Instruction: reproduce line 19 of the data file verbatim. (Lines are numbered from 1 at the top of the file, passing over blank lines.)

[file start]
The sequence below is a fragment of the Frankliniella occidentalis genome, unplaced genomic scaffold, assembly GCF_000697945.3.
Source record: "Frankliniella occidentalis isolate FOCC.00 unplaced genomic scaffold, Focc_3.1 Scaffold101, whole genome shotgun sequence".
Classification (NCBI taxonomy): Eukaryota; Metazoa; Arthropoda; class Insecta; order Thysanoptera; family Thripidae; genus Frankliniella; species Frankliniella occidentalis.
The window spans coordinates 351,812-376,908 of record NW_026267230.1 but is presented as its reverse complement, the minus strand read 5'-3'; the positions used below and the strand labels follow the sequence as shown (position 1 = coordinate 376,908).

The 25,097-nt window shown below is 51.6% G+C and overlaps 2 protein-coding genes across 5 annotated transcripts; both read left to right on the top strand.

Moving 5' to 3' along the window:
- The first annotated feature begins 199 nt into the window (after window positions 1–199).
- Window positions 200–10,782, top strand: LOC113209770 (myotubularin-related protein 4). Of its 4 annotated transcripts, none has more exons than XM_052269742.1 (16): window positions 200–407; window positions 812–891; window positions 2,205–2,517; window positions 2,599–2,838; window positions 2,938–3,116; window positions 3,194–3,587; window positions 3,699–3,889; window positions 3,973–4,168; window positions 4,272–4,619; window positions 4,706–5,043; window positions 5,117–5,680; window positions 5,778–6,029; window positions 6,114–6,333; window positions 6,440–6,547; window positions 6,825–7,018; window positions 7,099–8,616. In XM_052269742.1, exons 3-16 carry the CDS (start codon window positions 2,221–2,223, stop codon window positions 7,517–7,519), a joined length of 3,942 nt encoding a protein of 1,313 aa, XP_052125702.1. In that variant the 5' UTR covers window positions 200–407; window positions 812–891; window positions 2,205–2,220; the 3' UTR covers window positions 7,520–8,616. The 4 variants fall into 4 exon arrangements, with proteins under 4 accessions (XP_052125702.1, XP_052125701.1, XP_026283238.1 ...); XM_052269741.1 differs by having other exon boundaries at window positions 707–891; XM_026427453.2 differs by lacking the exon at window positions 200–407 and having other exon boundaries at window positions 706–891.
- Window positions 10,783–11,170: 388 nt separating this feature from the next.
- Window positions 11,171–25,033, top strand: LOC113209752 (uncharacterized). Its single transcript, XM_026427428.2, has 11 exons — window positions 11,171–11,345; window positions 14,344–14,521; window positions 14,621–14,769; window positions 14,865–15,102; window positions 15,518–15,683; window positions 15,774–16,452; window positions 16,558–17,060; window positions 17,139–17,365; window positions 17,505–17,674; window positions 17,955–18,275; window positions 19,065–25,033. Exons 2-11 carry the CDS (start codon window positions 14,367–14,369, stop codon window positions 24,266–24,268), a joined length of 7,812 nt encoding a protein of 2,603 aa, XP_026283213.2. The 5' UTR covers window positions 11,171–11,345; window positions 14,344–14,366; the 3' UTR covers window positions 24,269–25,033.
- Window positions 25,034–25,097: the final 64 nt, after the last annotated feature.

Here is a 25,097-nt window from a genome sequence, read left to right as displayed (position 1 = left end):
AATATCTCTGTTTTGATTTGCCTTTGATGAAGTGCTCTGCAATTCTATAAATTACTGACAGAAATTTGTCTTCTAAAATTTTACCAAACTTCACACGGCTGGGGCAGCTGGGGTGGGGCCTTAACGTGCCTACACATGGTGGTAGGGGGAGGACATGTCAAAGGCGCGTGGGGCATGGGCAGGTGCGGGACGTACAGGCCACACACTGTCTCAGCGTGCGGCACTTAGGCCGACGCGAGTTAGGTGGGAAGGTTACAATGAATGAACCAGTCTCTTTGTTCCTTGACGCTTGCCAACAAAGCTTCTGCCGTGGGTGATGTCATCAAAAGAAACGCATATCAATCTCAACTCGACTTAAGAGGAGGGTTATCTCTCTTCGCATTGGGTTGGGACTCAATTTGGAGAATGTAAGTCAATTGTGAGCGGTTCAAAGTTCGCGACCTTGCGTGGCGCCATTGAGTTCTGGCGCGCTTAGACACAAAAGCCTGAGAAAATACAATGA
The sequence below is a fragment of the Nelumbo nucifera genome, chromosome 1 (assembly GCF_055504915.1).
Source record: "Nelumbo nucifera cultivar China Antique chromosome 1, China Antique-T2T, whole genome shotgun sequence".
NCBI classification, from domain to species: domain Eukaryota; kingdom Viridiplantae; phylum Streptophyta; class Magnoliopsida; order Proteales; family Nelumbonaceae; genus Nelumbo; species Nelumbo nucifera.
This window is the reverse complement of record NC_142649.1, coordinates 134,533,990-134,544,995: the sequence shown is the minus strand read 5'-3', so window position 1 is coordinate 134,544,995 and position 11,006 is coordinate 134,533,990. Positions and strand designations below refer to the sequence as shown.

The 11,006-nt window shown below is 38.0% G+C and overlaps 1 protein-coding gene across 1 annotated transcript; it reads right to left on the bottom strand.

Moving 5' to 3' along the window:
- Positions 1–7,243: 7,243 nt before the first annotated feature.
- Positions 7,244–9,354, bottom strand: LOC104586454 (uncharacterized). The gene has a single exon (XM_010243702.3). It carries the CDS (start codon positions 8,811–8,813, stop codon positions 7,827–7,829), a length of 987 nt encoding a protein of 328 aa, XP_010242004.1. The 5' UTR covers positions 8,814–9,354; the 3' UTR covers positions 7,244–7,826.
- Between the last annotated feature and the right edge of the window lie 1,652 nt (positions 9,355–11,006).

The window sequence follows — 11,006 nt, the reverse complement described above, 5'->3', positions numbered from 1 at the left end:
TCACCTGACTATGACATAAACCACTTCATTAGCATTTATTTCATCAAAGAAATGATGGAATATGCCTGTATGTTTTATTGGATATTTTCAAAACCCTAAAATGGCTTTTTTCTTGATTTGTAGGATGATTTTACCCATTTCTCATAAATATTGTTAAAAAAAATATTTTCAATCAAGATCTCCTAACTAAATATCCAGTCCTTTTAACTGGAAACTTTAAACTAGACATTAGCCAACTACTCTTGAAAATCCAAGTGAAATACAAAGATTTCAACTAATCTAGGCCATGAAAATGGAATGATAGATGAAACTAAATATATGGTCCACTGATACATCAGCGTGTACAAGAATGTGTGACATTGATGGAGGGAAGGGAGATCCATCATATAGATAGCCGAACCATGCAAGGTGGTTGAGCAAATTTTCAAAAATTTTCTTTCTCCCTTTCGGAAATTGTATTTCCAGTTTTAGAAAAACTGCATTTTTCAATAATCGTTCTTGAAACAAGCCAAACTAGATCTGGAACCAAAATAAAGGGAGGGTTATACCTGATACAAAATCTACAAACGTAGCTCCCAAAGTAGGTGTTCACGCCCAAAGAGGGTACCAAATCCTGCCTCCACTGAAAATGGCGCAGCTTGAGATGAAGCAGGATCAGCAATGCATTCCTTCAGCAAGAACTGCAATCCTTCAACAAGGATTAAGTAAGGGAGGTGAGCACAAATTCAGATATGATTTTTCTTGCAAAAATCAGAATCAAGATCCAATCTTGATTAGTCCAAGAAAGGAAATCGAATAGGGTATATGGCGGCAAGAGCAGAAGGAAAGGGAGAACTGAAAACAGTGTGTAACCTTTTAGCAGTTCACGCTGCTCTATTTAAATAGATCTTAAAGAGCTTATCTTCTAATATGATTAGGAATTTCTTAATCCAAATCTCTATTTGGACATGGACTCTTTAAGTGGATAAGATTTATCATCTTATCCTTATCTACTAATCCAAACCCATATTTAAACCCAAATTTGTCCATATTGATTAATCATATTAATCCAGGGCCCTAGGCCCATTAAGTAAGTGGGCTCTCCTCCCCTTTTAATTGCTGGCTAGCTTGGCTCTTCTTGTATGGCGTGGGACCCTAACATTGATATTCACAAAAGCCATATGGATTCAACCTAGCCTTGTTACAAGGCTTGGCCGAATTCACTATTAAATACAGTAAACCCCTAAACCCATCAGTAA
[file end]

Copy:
Moving 5' to 3' along the window: